Debenhams is reportedly looking to challenge a proposed 12 percent rates increase at its Swansea store.
The department store chain is appealing to a local tribunal against a 1.1 million pound increase in the rates bill for its store in the Welsh city, according to The Times. The retailer reportedly said the action would serve as a test case for its other stores across the UK.
In a statement seen by The Times the company said: “The Swansea hearing is a vital test case, with serious implications for jobs, both locally and across the UK. The outcome will go a long way to defining the future of every one of our stores.”
Debenhams has reportedly achieved rent cuts of up to 70 percent to date across its estate of 124 stores. However, it faces a 60 million pound rates bill after the current business rates holiday.
The date of the rates tribunal is expected to take place in October.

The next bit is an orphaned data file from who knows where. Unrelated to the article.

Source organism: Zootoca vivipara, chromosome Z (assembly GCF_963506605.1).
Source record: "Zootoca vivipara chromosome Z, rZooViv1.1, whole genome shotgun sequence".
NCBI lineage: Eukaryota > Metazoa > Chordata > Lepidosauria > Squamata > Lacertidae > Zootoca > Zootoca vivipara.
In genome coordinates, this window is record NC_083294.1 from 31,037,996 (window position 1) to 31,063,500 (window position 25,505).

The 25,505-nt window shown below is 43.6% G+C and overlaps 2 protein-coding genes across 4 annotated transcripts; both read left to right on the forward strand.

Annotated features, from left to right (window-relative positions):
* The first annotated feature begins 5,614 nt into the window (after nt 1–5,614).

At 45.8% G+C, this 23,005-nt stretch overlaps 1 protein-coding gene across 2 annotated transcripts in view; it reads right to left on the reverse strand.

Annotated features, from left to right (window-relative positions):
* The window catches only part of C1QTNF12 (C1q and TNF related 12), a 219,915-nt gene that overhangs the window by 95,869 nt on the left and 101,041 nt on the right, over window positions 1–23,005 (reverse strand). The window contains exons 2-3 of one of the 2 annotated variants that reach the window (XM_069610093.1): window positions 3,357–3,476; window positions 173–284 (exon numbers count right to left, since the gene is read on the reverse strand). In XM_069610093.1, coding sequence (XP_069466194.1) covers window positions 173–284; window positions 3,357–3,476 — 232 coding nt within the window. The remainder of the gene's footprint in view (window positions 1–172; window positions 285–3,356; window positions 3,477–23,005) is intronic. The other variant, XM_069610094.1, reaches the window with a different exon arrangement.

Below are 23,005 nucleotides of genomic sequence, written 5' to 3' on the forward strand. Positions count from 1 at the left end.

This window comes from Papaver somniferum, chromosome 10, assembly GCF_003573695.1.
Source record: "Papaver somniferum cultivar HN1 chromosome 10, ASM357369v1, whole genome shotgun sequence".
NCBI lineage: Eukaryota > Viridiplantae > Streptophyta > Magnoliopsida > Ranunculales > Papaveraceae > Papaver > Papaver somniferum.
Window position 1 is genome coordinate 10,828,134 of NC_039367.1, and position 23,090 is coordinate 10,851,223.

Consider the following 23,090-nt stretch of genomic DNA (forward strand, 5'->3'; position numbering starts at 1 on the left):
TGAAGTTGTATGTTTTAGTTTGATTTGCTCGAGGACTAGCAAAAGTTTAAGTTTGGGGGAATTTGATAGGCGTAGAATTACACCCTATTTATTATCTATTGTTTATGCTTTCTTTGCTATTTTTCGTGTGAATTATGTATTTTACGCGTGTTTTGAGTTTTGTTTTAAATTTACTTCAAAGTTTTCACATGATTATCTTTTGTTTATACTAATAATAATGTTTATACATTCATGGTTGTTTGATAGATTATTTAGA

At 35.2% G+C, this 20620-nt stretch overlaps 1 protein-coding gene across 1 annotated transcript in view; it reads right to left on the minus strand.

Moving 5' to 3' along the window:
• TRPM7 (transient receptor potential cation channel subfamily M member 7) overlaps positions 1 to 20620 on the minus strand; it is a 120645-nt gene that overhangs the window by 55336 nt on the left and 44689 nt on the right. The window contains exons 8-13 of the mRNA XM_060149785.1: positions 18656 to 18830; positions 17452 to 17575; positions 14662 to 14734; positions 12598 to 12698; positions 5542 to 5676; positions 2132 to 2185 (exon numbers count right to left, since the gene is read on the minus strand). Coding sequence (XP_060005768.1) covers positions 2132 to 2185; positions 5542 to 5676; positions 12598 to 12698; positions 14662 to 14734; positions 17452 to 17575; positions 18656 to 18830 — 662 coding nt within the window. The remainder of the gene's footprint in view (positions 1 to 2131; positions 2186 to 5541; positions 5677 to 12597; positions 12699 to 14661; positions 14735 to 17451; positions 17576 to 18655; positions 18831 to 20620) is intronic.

Debenhams fell into a ‘light touch’ administration in April after the Covid-19 took its toll on the company’s trading. It was the second time the retailer had fallen into administration in as many years.
Earlier this week, The Times reported that Celine Group Holdings, the holding company for Debenhams, called in advisers to prepare its own administration. The move would mean Celine wouldn’t have to pay overdue interest payments on 200 million pounds of bonds which were reportedly due on 15 July. The administration would reportedly not affect Debenhams’ sales, staff, customers or suppliers.
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